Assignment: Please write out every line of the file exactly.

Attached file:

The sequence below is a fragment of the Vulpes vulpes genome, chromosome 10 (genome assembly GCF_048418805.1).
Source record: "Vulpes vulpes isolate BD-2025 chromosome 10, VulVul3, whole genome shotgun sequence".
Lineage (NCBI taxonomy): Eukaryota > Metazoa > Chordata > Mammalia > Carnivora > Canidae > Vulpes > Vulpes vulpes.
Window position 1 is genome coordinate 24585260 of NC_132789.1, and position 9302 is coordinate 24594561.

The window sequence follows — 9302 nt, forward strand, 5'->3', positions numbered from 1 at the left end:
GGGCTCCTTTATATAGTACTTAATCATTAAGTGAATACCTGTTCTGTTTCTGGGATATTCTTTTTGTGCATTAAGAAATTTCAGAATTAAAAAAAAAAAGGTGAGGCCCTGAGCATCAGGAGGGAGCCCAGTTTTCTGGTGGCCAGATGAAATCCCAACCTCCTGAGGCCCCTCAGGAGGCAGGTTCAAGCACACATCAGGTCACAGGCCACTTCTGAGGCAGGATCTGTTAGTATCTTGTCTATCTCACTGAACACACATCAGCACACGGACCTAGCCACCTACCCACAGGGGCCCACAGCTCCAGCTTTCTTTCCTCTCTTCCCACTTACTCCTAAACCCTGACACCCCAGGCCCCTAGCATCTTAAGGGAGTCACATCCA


The sequence below is a fragment of the Vulpes vulpes genome, chromosome 10 (genome assembly GCF_048418805.1).
Source record: "Vulpes vulpes isolate BD-2025 chromosome 10, VulVul3, whole genome shotgun sequence".
Lineage (NCBI taxonomy): Eukaryota > Metazoa > Chordata > Mammalia > Carnivora > Canidae > Vulpes > Vulpes vulpes.
Window position 1 is genome coordinate 24585260 of NC_132789.1, and position 9302 is coordinate 24594561.

The window sequence follows — 9302 nt, forward strand, 5'->3', positions numbered from 1 at the left end:
GGGCTCCTTTATATAGTACTTAATCATTAAGTGAATACCTGTTCTGTTTCTGGGATATTCTTTTTGTGCATTAAGAAATTTCAGAATTAAAAAAAAAAAGGTGAGGCCCTGAGCATCAGGAGGGAGCCCAGTTTTCTGGTGGCCAGATGAAATCCCAACCTCCTGAGGCCCCTCAGGAGGCAGGTTCAAGCACACATCAGGTCACAGGCCACTTCTGAGGCAGGATCTGTTAGTATCTTGTCTATCTCACTGAACACACATCAGCACACGGACCTAGCCACCTACCCACAGGGGCCCACAGCTCCAGCTTTCTTTCCTCTCTTCCCACTTACTCCTAAACCCTGACACCCCAGGCCCCTAGCATCTTAAGGGAGTCACATCCA